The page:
Another post, another visit to the Eurosystem’s filthy halls and to the seemingly forgotten topic of TARGET2. In previous posts (here and here) I described the macroeconomic and financial dysfunctions of the euro caused by TARGET2, while in this one I describe the TARGET2 claims as an asset class. I argue that these claims have features of dubious legality which have so far remained unnoticed in the public debate about the eurozone crisis.
A brief piece of theory would be useful to begin with. The following diagram illustrates the flows that comprise the balance of payments of two countries which use different currencies and which for the sake of illustration trade exclusively with each other:
Agents in countries A and B trade amongst each other using money as a means of exchange, denominated in units of each country’s currency. Trade consists of goods and services as well as assets, when agents in one country invest in agents of the other. Typically when trading assets, agents also exchange risk which is compensated by investment income. Transfer payments (like foreign aid) on the other hand represent flows of money which are compensated by nothing but the recipient country’s gratitude.
Because of the use of different currencies and because of the need for the books of the countries’ banks to balance at the end of each day, every flow of units of currency XXX out of country A needs to be exactly balanced by a flow of units of currency XXX towards country A, same as with currency YYY and country B. This accounting necessity has the desirable consequence of coordinating the production and distribution of goods and assets between each country in amounts that are equal, or at least perceived to be equal.
The eurozone on the other hand lacks the automatic coordination features of a floating exchange rate system and therefore the net flow of euros to or from each country can be non-zero. This case is depicted in the diagram below:
In this example country A’s imports from and investment in country B are assumed to exceed in value the exports to and investment from country B and therefore euros flow from country A to country B. Money flows here include fiscal transfers through EU’s budget, which could be flowing to either country. The books of each country’s banks are balanced with a transfer of an asset from the central bank of country A to that of country B. This asset is recorded under “Intra-Eurosystem claims” on the central banks’ balance sheets and most commonly takes the form of TARGET2 claims. International payments in banknotes and coins are not executed through TARGET2 but create intra-Eurosystem claims of the same nature at the time that these euros are withdrawn or deposited in the banking system of each country. For the moment and for the purposes of this analysis we can leave these intra-ES claims aside.
The reason I am perhaps (but hopefully not) boring you with these examples is because I want to illustrate that everything in today’s non-barter economy – goods, services, assets and risk – is always exchanged for money and conversely money is always exchanged for something. Transfer payments are the only exception in which money is not exchanged for anything. Here is where it gets interesting.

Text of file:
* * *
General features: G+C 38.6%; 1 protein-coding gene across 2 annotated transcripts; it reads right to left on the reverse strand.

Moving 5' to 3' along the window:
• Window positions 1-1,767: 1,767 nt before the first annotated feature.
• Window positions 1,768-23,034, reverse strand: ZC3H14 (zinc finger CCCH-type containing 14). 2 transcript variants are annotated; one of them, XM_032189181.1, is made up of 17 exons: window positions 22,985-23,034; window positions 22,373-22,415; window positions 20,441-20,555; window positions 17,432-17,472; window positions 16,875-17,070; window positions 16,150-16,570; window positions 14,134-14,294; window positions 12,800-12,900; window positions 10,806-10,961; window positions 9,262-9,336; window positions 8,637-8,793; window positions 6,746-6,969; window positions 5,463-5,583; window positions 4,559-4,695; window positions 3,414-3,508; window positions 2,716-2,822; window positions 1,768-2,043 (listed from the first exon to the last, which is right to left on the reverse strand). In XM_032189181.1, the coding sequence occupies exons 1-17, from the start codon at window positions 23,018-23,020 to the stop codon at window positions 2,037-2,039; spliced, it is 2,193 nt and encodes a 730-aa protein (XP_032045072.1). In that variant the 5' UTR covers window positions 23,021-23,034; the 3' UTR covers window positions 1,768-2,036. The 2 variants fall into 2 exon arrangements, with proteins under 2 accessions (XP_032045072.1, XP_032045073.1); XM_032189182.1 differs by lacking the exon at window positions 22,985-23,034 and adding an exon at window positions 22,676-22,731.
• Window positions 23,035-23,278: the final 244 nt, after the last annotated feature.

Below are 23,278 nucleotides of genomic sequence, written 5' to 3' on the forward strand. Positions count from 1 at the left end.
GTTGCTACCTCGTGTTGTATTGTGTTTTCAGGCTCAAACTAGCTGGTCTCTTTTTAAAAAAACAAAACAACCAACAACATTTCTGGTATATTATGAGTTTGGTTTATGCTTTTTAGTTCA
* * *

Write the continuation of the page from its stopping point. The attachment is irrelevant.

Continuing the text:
The TARGET2 claims are just accounting entries that do not represent any real flow, yet they bear interest which is a flow, paid from the ES debtor to the ES creditor central bank with the intermediation of the ECB. The interest rate is equal to the ECB’s refinancing rate, currently 0,50%, and could change any time the Governing Council decides. It is hard to say which parties ultimately pay this interest and which ones receive it. In the ES debtor country, the NCB pays interest with money it receives from the funding facility it provides to the local banks (MRO, LTRO, ELA etc.). The local banks can in turn transfer part of the cost to their clients, thereby reducing aggregate demand and the tax income of the state. The recipients are the respective parties in the ES creditor country, although incidentally banks receive now 0% on their excess reserves. Therefore at this moment it is the shareholders of the NCB who earn the interest, the national government being the most prominent among them. This additional income allows the state either to reduce its tax rates or to increase its spending, passing on the TARGET2 revenue into the economy. In brief, we could say that interest is paid collectively from one national economy to the other.
But what does that interest really compensate for? In a typical investment, e.g. a stock or a bond, the investor (the acquirer of the asset) provides some form of capital (most commonly liquidity) to the investee or another investor (the seller of the asset). Typically the transaction also involves a transfer of risk from the investee to the investor. The return that the investor requires represents compensation for a) the provision of capital and b) the assumption of risk. Conversely, this return is the cost that the investee has to pay in order to use this capital and to transfer risk to another party.
TARGET2 assets and liabilities on the contrary do not involve any transfer of capital from the investor (the ES creditor country) to the investee (the ES debtor country). This should be clear in the diagrams above. And despite being economically a form of debt of the ES debtor country, this debt is very different from other types of debt. To understand why, consider the following cases: